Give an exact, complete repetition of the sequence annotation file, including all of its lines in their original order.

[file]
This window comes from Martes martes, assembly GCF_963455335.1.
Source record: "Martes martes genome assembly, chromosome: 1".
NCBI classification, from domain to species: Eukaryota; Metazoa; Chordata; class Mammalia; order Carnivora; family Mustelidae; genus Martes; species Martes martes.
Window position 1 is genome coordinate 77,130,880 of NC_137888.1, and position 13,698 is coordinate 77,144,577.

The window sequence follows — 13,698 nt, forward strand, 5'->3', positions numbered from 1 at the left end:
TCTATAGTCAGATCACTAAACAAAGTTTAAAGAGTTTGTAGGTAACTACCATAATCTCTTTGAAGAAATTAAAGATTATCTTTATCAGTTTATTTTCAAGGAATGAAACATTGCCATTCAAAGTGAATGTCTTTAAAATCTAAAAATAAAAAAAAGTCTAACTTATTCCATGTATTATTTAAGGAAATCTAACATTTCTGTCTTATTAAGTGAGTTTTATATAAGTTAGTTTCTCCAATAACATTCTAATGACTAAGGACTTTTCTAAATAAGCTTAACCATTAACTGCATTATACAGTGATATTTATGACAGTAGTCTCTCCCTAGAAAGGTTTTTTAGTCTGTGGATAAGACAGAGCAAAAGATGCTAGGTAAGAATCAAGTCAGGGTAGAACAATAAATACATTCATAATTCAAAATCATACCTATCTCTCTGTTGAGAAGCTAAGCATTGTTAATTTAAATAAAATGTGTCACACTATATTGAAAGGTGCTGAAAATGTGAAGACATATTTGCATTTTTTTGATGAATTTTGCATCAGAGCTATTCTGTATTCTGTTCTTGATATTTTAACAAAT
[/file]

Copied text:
This window comes from Martes martes, assembly GCF_963455335.1.
Source record: "Martes martes genome assembly, chromosome: 1".
NCBI classification, from domain to species: Eukaryota; Metazoa; Chordata; class Mammalia; order Carnivora; family Mustelidae; genus Martes; species Martes martes.
Window position 1 is genome coordinate 77,130,880 of NC_137888.1, and position 13,698 is coordinate 77,144,577.

The window sequence follows — 13,698 nt, forward strand, 5'->3', positions numbered from 1 at the left end:
TCTATAGTCAGATCACTAAACAAAGTTTAAAGAGTTTGTAGGTAACTACCATAATCTCTTTGAAGAAATTAAAGATTATCTTTATCAGTTTATTTTCAAGGAATGAAACATTGCCATTCAAAGTGAATGTCTTTAAAATCTAAAAATAAAAAAAAGTCTAACTTATTCCATGTATTATTTAAGGAAATCTAACATTTCTGTCTTATTAAGTGAGTTTTATATAAGTTAGTTTCTCCAATAACATTCTAATGACTAAGGACTTTTCTAAATAAGCTTAACCATTAACTGCATTATACAGTGATATTTATGACAGTAGTCTCTCCCTAGAAAGGTTTTTTAGTCTGTGGATAAGACAGAGCAAAAGATGCTAGGTAAGAATCAAGTCAGGGTAGAACAATAAATACATTCATAATTCAAAATCATACCTATCTCTCTGTTGAGAAGCTAAGCATTGTTAATTTAAATAAAATGTGTCACACTATATTGAAAGGTGCTGAAAATGTGAAGACATATTTGCATTTTTTTGATGAATTTTGCATCAGAGCTATTCTGTATTCTGTTCTTGATATTTTAACAAAT